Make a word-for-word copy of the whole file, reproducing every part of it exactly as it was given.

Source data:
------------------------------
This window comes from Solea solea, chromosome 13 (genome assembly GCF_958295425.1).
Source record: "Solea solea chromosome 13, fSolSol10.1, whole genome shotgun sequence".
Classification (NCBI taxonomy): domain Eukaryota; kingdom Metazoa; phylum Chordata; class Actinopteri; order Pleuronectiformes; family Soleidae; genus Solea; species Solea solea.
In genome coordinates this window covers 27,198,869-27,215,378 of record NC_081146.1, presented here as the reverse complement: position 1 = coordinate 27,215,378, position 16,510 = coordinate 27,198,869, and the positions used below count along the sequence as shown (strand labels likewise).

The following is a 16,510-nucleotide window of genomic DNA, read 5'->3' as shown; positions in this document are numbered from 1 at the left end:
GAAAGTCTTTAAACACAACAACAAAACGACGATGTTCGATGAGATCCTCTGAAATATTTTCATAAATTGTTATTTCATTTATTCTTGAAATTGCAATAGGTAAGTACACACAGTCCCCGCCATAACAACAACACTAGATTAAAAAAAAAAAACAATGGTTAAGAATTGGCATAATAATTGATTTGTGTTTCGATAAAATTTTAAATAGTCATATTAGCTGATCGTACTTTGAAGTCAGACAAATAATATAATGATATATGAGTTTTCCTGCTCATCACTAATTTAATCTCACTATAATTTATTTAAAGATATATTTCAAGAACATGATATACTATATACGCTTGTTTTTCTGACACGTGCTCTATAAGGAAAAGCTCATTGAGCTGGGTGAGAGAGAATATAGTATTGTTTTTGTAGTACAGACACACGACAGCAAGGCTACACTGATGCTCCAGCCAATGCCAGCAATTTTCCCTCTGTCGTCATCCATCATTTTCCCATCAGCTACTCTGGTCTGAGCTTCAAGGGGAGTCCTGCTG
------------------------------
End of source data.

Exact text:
This window comes from Solea solea, chromosome 13 (genome assembly GCF_958295425.1).
Source record: "Solea solea chromosome 13, fSolSol10.1, whole genome shotgun sequence".
Classification (NCBI taxonomy): domain Eukaryota; kingdom Metazoa; phylum Chordata; class Actinopteri; order Pleuronectiformes; family Soleidae; genus Solea; species Solea solea.
In genome coordinates this window covers 27,198,869-27,215,378 of record NC_081146.1, presented here as the reverse complement: position 1 = coordinate 27,215,378, position 16,510 = coordinate 27,198,869, and the positions used below count along the sequence as shown (strand labels likewise).

The following is a 16,510-nucleotide window of genomic DNA, read 5'->3' as shown; positions in this document are numbered from 1 at the left end:
GAAAGTCTTTAAACACAACAACAAAACGACGATGTTCGATGAGATCCTCTGAAATATTTTCATAAATTGTTATTTCATTTATTCTTGAAATTGCAATAGGTAAGTACACACAGTCCCCGCCATAACAACAACACTAGATTAAAAAAAAAAAACAATGGTTAAGAATTGGCATAATAATTGATTTGTGTTTCGATAAAATTTTAAATAGTCATATTAGCTGATCGTACTTTGAAGTCAGACAAATAATATAATGATATATGAGTTTTCCTGCTCATCACTAATTTAATCTCACTATAATTTATTTAAAGATATATTTCAAGAACATGATATACTATATACGCTTGTTTTTCTGACACGTGCTCTATAAGGAAAAGCTCATTGAGCTGGGTGAGAGAGAATATAGTATTGTTTTTGTAGTACAGACACACGACAGCAAGGCTACACTGATGCTCCAGCCAATGCCAGCAATTTTCCCTCTGTCGTCATCCATCATTTTCCCATCAGCTACTCTGGTCTGAGCTTCAAGGGGAGTCCTGCTG